The last time Rhys came down to the Pit, he had to search for hours to locate Cole. It was unusual, because normally the young man found him first. Rhys dared not call out, instead combing the forgotten corners where Cole lived, half dreading that he might come across a lifeless body.
Eventually he found Cole in the templar crypts, perched atop a massive sarcophagus like a sad raven. The young man seemed unhealthy and pale, like he hadn't slept for weeks. He didn't say hello as Rhys approached, just watched warily, and then asked out of the blue if Rhys thought he was dead.
"You're not dead," Rhys insisted. "You're as real as I am."
not real. You could be a demon sent to torment me."
"Is that what I do? Torment you?"
Haunted eyes. "Yes. No."
Rhys reached up to touch Cole, to reassure him, but the young man only scrambled farther up the sarcophagus. "Leave me alone," he muttered, although it didn't sound convincing.
"Is that what you really want me to do?"
"Cole, come with me. I need to bring you to the First Enchanter,
him see you. We can write things down, so nobody forgets. Then we can get you help. I'm sorry, but I just can't do it on my own."
help?" he asked.
"I don't want anyone to hurt me." Cole was a grown man, but this was the frightened plea of a child. Rhys stood there for a long time, staring helplessly up at him.
"You could leave, you know. You don't have to stay in the tower like I do."
"Where would I go?"
Rhys didn't have a good answer for that.
Nowhere. Anywhere but here. If I were you I would walk past those templars, leave the tower, and go somewhere they could never find me.
But he wasn't Cole. The young man avoided the upper floors of the tower because people frightened him. The city outside the tower was an impossibility, so terrifying in its chaos that he probably couldn't even imagine it. And what sort of life would that be, watching a world bursting full of excitement in which you could only be a spectator?
So Rhys reluctantly left him there, walking out of the crypt with a pair of eyes boring into his back. That was a month ago, and until he'd sat in the Knight- Commander's office today he'd never once made a connection between this sad young man and the murders. The idea that he might be anything more than a victim never even entered his mind.
Now Cole crouched there before him, staring with that same sullen expression as the last time they'd met. Was Rhys in danger? He thought he'd known what this young man was capable of, but he was wrong. More than wrong; he was an idiot. Part of him clung to the notion that there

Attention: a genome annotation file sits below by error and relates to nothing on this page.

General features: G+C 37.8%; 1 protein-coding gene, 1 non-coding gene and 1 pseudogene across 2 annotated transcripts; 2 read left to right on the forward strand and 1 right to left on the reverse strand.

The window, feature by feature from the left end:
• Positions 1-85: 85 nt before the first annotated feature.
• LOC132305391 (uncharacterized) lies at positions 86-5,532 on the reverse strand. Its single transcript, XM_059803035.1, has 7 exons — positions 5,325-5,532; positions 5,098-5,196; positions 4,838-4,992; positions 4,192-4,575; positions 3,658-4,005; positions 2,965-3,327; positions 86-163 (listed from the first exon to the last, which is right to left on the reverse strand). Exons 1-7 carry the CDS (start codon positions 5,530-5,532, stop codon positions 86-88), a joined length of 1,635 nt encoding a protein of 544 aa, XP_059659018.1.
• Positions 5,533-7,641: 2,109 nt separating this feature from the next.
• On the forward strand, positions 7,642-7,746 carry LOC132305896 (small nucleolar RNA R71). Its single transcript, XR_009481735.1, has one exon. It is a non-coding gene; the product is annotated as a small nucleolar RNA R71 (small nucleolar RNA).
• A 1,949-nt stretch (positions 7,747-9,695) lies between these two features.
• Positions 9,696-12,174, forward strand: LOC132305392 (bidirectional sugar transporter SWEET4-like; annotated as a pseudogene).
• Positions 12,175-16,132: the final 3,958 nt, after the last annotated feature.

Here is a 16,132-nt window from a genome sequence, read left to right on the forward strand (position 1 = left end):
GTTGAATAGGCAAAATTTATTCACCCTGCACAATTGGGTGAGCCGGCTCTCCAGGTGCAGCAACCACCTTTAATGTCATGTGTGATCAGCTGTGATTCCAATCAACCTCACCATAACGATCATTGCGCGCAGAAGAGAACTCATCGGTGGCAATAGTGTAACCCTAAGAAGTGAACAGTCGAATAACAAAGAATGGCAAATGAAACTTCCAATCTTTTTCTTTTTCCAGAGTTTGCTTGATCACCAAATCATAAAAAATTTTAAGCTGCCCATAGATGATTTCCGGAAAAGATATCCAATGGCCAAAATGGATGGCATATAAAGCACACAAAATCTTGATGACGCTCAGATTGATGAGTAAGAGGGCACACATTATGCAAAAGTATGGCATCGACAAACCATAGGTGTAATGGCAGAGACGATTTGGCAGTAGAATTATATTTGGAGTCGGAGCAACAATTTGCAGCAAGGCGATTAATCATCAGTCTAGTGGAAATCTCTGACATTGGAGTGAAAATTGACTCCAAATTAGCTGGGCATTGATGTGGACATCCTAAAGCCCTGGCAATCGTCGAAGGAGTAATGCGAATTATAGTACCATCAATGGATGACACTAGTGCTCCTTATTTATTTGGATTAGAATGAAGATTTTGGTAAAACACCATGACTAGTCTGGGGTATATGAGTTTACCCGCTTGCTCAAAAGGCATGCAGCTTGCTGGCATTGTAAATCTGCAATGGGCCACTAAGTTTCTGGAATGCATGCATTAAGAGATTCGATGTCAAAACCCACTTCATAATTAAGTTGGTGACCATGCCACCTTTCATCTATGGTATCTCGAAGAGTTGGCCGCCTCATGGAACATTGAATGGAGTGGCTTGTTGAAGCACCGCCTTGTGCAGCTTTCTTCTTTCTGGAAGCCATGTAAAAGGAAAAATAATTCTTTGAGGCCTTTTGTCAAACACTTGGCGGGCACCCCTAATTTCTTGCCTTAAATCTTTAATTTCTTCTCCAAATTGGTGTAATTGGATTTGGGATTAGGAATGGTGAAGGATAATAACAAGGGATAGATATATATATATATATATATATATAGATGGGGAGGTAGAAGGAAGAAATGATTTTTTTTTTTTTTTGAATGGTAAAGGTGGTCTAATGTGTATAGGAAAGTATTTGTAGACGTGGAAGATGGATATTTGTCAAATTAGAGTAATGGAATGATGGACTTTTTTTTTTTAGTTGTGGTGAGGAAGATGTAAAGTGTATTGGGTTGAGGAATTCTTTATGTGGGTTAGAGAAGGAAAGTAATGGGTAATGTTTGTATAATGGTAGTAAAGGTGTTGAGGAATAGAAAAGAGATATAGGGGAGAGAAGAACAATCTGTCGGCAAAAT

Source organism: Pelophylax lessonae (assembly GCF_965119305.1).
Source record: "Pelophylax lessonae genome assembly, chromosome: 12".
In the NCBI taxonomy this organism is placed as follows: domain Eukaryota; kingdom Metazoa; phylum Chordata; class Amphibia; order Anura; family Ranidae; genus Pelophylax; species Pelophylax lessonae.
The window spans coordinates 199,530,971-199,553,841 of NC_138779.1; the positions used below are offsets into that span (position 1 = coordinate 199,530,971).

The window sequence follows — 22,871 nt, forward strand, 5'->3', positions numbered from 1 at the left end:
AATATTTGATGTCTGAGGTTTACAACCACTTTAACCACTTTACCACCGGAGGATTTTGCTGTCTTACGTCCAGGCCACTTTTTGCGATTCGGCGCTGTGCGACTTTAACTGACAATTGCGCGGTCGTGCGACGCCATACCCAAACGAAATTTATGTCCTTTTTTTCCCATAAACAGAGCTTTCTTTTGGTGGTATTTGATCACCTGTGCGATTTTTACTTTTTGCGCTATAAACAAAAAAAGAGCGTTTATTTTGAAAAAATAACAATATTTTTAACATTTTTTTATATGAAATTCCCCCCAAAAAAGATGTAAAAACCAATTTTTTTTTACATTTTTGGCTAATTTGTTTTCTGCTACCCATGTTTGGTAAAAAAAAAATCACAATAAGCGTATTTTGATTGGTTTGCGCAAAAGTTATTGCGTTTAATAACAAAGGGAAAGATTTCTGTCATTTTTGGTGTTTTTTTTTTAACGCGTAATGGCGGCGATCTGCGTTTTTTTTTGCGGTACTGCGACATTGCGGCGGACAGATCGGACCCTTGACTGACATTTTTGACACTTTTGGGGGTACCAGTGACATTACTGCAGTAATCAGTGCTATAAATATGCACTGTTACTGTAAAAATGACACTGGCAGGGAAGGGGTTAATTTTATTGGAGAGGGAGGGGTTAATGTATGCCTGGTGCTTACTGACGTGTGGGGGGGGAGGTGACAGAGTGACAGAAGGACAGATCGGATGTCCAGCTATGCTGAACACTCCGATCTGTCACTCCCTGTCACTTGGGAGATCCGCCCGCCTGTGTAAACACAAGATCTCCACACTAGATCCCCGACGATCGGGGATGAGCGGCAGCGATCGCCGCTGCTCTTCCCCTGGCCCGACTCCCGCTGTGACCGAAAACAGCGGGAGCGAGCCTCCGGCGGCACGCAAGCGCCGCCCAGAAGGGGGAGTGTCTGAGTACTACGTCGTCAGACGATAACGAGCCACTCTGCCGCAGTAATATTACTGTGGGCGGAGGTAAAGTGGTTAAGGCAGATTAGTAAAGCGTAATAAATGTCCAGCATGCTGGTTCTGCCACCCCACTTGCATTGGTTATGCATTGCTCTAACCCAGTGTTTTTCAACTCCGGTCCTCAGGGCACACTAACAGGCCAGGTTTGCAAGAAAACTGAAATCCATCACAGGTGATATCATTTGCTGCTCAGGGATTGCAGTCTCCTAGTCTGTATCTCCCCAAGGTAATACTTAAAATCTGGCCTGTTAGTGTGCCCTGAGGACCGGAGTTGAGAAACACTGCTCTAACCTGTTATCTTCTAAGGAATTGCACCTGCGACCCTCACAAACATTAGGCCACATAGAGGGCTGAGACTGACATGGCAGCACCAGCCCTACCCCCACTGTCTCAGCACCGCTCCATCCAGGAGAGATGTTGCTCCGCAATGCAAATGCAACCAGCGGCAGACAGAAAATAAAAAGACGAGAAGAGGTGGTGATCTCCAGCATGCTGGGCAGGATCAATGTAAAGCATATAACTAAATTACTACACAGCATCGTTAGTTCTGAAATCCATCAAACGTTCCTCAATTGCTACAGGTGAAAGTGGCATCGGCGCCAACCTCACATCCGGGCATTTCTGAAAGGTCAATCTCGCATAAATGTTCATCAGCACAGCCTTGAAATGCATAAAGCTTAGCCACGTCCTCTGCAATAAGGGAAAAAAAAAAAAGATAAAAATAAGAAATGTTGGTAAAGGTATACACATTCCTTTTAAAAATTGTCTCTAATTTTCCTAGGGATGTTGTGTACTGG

be an explanation for this.
"Tell me this isn't true," he demanded. "Tell me you didn't actually kill those people, that there's some other explanation."
"Was it blood magic? Were you trying to . . . cure yourself with some ritual you found? Something in the archives?"
Cole looked perplexed. "I don't know any magic."
? Tell me that much."
"I needed to."
"You needed to kill them? How can—" Rhys stopped short, a terrible idea coming to him. "Was it Jeannot? Did he find you, speak to you? Did he tell you to do this?"
"I don't know who that is."
"A mage like me, but older. Less hair. I know he comes down here . . ."
"Does he eat peaches? There’s a man who looks like that who goes to the archives. Sometimes I see him in the crypt, but only when he's talking to the others."
"Others? What others?"
Cole shrugged. "They talk in the dark, about boring things. He leaves peach pits on the floor. That's how I know he goes there."
Rhys thought about it for a moment. Secret meetings in the crypt? If Jeannot was part of that . . . then the Lord Seeker's assumption about there being a conspiracy in the tower might not be far off. A chilling thought. "Why didn't you tell me about this sooner?" he asked.
"I didn't know you didn't know. Or that you wanted to."
"Could they have seen you? Maybe they cast a spell to force you to do these things. For all we know, they might be the ones who made you like this in the first place."